This year I’ve had the opportunity to participate in a month-long introduction to Design Thinking with work and it’s been a really rewarding experience. There were about twenty of us in total and our focus during the course was to try and find solutions to some of the challenges faced by charities during this pandemic.
I’m not going to repeat the methodology we used – you can read that elsewhere – but I just wanted to highlight two areas I found really useful. The first was just basic audience research: we were given a series of questions to ask friends/family/people-we’ve-never-really-actually-spoken- to-for-yonks-on-Facebook to find out a) if they donated at all and b) if their perception of charities or general donating behaviour had changed over the last year. We were also asked to note how animated people became when giving feedback on a certain topic and to explore why that might be.
The feedback I got was really varied but there were four main themes that resonated with our group – (a) a general scepticism about the actual impact bigger charities make; (b) an increased emphasis on ‘supporting local’; (c) people wanted very easy ways of donating and (d) people were looking for incentives to donate. Now, all of these points aren’t exactly rocket science but it was really powerful to collect all these opinions ‘direct from the source’ so we could really hear those emotive responses which you just can’t get via a survey.
Anyway, following this initial audience research we brainstormed a number of possible solutions then agreed as a group on a top three that we would take forward to the prototype stage, finally selecting one for our final ‘pitch.’ One of my ideas did not make it to the final round – and that was because it became very complex, very quickly.
I wanted crate a funny version of the Bear Grylls show on Netflix ‘You vs The Wild.‘ This has a basic story arc: you have to help Grylls to get from A-B and on the way there 4 or 5 ‘either/or’ decisions you have to make. I wanted to take this model and apply it to a ‘Make your own Charity promo video’ scenario – you would choose between a number of good and very bad decisions in the creation of your promo video. Instead of helping Bear Grylls, you would be helping a well-known funny celebrity personality who would be trying at all times, to get you to select one of the bad decisions. The point of the whole exercise would be that you’d something learn about the challenges charities have faced during the pandemic, the value a charity can bring to those in need PLUS it would all be hilarious resulting in a final video that could be shared on the socials.*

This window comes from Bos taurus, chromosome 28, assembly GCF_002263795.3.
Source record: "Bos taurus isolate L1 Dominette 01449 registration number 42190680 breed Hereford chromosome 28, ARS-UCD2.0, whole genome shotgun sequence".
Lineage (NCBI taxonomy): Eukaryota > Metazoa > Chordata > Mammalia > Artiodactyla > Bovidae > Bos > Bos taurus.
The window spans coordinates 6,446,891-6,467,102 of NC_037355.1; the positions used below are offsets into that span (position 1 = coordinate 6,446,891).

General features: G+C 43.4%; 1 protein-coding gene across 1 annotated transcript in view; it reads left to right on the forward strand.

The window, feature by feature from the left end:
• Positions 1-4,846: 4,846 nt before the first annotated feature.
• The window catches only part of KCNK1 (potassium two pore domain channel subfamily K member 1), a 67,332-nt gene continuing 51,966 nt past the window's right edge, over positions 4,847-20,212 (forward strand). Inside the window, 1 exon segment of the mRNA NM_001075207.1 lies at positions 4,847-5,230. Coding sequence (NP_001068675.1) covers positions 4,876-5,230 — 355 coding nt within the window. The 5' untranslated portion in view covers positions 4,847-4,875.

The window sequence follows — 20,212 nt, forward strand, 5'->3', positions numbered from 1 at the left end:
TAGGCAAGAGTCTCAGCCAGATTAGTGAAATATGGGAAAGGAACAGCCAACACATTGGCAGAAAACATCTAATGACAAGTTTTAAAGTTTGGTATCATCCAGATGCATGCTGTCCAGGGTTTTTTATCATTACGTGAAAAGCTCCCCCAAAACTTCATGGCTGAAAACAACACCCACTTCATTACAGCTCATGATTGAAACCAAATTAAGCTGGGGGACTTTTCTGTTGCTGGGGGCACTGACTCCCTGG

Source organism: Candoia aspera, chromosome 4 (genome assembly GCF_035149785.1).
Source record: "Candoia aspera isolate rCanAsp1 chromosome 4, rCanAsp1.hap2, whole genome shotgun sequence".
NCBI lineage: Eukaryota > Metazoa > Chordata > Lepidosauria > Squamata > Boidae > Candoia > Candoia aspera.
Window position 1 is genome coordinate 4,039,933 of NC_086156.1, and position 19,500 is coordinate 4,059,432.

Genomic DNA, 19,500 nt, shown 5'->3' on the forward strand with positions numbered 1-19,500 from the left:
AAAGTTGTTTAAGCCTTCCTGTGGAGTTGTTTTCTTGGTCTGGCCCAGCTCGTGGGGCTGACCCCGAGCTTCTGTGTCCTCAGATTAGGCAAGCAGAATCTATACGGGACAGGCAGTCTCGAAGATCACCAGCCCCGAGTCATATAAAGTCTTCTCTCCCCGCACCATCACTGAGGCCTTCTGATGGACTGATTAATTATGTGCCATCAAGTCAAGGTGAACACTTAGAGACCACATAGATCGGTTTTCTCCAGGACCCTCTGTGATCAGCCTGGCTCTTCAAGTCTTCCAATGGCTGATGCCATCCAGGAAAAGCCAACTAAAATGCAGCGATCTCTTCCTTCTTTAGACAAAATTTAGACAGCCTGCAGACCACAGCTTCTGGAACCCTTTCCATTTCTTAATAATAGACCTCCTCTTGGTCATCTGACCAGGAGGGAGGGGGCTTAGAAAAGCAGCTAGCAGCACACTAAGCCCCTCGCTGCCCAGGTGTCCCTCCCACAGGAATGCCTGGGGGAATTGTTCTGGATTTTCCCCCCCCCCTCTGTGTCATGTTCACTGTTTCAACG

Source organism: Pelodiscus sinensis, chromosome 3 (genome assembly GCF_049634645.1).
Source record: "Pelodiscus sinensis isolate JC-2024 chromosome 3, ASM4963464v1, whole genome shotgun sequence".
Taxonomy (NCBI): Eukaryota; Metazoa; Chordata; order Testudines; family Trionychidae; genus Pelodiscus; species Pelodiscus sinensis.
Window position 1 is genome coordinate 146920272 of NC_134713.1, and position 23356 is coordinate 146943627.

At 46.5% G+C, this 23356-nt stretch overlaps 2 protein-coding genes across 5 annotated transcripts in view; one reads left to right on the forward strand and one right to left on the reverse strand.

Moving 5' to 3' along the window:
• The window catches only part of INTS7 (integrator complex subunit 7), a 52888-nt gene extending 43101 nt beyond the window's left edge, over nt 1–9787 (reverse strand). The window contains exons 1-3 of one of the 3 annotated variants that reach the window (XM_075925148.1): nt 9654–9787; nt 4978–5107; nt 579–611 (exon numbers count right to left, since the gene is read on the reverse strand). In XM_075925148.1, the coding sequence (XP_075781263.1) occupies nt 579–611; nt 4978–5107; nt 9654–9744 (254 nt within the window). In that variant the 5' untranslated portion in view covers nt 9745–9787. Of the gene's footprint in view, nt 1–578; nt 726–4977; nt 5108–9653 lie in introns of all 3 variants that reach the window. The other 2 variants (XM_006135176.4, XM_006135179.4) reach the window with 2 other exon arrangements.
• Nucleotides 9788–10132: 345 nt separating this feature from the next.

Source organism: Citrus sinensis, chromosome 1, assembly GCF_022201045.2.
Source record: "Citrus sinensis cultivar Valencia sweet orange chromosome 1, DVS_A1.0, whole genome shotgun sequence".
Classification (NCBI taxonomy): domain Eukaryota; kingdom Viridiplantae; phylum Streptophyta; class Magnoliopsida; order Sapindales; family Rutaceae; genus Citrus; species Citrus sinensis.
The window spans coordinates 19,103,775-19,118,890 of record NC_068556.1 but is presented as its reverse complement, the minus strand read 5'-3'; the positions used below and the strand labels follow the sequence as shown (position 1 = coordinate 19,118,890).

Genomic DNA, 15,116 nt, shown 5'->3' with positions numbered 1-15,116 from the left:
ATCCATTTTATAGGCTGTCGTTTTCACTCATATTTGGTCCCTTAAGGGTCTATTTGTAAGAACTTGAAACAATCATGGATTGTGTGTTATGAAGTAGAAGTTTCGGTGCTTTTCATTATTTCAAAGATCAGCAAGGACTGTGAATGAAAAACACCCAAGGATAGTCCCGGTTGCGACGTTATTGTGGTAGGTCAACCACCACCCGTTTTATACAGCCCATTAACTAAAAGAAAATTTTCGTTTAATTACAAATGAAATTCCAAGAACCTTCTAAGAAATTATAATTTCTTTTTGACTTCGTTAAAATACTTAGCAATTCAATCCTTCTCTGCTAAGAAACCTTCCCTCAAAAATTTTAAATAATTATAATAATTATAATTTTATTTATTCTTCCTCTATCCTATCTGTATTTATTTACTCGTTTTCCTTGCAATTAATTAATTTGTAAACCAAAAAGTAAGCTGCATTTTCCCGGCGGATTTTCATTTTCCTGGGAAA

To be fair, even as i typed that paragraph I reminded myself that that even a simple ‘Choose A/Choose B’ format can quickly become complex, especially if you’re trying tick off a number of objectives in addition. I started to draft the script but then quickly realised I had to sketch out the whole scenario from beginning to end to make any sense of it. And when I started to do that, I realised I had to get feedback on the structure and the whole project in general – in short, I had to sketch a wireframe prototype, discuss with others, making quick amendments as I bounced from zoom call to zoom call. I think with more available time, I would have eventually refined the model into a decent state – but we had a hard deadline to hit so I had to ditch it.
Anyway, my key learn from the whole exercise was simply this: if you have an idea that you think could work, but as you discuss it, it starts to feel complex – sketch it out. The very act of a sketch invites feedback and suggestions for improvements. Confront the unforeseen challenges early in your project and that will save you a lot of time further down the line!
Also, I humbly salute anyone out there creating any kind of visual project – especially if you have to deal with people like me who say things like ‘hey, this would make a cool video, should be pretty easy to do, right?’
For that, you win all the gold stars.
*During this project I never actually said ‘this video will be hilarious’ simply because when people say ‘this will be hilarious’ you can guarantee it won’t be.
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